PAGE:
Automatic cuts to transit aid, highways face Congress
Transit agencies face a federal funding cut of about 12% unless Congress completes work this month on a 2020 fiscal budget or, as is more likely, passes a stopgap budget that keeps spending level until late November.
That’s just one of the many issues of concern to states, local governments and transportation agencies as lawmakers begin final negotiations on the new budget for the fiscal year starting Oct. 1.
The nonpartisan Congressional Research Service estimates the pending cuts in transit grants at $1 billion because of shortfalls in the federal Highway Trust Fund.
"About 87% of its revenues flow into a highway account, while 13% are dedicated to the mass transit account," CRS reports. "The law mandates quarterly reviews of the financial position of the highway account, commonly known as the Byrd Test, and the mass transit account, commonly known as the Rostenkowski Test."
“This could lead to reductions in federal grants to local transit agencies for purchases of new buses, railcars, and other facilities, the upkeep of existing facilities, and, in the case of many smaller systems, for operating expenses,” CRS said in an April report. “In a typical year, almost 80% of federal transit funding is distributed by formula.”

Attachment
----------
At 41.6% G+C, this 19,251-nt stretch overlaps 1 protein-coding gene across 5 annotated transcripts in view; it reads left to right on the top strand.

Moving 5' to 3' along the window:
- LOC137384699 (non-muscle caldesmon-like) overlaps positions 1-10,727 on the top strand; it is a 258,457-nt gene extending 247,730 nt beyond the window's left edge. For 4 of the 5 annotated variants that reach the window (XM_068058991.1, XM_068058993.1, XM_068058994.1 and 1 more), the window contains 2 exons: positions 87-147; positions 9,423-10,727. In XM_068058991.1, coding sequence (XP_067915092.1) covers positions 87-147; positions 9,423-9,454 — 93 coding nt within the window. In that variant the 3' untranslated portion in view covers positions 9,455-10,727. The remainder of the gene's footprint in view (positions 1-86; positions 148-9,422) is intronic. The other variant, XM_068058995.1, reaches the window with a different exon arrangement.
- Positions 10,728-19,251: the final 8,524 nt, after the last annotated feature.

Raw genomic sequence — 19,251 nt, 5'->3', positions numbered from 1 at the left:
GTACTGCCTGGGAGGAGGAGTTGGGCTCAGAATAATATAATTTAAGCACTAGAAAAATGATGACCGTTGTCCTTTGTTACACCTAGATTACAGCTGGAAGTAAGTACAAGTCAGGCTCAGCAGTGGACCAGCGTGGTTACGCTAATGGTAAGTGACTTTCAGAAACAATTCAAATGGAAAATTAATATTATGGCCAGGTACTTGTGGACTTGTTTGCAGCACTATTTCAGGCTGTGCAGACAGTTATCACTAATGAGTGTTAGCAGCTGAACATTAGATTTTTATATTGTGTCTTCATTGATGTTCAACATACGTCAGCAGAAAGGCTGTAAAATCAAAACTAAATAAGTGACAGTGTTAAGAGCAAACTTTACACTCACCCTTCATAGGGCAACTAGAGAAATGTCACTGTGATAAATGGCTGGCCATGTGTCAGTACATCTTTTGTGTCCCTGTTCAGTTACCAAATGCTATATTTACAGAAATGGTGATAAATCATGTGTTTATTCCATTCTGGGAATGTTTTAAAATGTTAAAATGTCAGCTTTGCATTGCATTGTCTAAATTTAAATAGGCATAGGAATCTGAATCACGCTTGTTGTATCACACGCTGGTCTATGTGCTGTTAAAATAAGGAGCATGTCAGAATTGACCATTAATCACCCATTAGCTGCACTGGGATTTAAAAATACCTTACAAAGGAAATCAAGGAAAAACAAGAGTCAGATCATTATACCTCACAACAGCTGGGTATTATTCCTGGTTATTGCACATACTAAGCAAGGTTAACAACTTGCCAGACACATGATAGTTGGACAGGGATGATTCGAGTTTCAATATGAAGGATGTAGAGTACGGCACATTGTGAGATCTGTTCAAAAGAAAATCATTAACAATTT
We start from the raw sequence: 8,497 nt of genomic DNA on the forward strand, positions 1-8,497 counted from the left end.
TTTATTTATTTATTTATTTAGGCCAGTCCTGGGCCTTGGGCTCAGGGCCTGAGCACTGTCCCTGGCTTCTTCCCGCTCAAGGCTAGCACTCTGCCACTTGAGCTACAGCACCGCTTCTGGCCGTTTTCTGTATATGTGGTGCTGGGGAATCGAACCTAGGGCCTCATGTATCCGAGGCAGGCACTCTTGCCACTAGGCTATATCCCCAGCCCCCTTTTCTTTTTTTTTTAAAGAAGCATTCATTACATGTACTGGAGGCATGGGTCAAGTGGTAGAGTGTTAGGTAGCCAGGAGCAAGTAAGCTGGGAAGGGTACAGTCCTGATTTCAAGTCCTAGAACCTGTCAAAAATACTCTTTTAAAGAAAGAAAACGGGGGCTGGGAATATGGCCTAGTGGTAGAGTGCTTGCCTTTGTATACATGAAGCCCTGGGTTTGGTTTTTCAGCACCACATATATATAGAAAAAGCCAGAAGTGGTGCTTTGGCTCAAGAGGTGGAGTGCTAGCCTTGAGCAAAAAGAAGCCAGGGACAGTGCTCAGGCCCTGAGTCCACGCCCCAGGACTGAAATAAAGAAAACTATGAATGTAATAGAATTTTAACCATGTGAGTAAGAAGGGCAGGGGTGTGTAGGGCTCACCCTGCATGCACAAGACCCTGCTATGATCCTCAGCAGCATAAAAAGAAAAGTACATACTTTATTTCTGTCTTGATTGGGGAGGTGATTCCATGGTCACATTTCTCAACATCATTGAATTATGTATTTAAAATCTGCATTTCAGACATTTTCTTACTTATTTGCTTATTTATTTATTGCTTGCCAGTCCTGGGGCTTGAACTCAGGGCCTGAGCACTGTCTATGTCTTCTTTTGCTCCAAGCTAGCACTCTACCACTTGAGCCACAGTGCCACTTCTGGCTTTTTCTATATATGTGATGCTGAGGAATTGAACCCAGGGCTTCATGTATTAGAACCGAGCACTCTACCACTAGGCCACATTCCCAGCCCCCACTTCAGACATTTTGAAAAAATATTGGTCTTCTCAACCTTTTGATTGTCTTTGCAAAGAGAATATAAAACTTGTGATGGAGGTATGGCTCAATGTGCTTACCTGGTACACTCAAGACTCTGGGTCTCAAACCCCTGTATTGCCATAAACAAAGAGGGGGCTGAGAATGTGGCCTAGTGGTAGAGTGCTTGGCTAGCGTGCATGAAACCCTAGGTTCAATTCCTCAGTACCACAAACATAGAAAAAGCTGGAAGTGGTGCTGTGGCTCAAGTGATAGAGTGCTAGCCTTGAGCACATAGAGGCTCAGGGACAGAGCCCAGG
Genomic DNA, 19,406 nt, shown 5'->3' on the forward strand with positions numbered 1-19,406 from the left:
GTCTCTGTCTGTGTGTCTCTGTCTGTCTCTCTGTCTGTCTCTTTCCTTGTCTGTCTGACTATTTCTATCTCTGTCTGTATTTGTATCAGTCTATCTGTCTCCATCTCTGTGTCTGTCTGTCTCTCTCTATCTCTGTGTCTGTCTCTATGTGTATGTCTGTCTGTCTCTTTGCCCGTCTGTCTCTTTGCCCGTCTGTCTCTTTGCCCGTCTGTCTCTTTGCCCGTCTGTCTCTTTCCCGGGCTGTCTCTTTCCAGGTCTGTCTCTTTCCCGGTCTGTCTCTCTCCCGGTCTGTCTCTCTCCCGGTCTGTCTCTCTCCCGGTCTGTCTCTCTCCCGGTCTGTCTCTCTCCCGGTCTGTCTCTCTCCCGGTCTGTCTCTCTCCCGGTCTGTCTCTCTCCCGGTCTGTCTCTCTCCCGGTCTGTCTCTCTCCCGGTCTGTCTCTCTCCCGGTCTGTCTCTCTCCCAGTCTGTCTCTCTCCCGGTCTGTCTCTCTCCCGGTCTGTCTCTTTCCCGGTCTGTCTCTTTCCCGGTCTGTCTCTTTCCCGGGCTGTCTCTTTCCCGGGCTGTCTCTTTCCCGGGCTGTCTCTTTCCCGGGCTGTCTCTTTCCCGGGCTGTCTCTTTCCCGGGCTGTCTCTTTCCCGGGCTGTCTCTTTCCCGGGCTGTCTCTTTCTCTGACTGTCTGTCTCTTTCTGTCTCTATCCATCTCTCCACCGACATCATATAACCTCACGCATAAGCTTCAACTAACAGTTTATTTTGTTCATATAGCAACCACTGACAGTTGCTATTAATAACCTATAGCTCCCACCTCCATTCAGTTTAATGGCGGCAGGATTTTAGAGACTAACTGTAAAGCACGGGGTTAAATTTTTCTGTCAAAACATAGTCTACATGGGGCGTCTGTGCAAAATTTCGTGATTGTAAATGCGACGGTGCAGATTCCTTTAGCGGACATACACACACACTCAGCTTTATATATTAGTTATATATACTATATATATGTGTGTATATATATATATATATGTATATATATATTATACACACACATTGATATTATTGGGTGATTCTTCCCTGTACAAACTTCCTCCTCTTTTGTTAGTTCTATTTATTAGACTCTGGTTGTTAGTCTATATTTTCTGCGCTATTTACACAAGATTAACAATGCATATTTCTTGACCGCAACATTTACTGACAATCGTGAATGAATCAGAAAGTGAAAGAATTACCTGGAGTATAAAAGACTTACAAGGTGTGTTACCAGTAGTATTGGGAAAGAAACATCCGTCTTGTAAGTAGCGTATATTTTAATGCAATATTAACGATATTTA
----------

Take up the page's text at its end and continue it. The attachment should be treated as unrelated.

In addition, federal highway programs are facing a $7.6 billion recission in July of next year unless Congress acts to cancel it.
Brittney Kohler, program director for Transportation & Infrastructure at the National League of Cities, expressed hope that Congress acts to prevent the transit and highway cuts as part of a stopgap budget resolution this month or in an omnibus 2020 budget bill later this year.
“Cities are hoping that Congress steps up their action and gets this done before there’s any potential consequences that start to unfold,” Kohler said. “We really need to push them to get this done sooner rather than later if only because the longer this waits, the less likely we can wrap this up with a pretty bow, and get on with life as normal rather than a manufactured emergency.”
Emily Brock, director of the federal liaison center of the Government Finance Officers Association, said the coming weeks will be challenging for the public finance community “because there’s not going to be a lot of open discussion about what will be included and the potential allocations.”
Brock couldn’t predict what might happen legislatively before the end of the year in terms of infrastructure measures.
State and local officials are resigned to the likelihood Congress will opt for enacting a stopgap budget because there’s so much work that’s been left undone.
President Trump signed a two-year budget agreement on Aug. 2 that sets top-line spending limits for military and non-defense programs for fiscal 2020 and 2021. It also suspended the debt limit through July 2021, which allowed the Treasury to end its extraordinary measures to avoid breaching the debt limit and reopen the trading window on State and Local Government Securities on Aug. 5.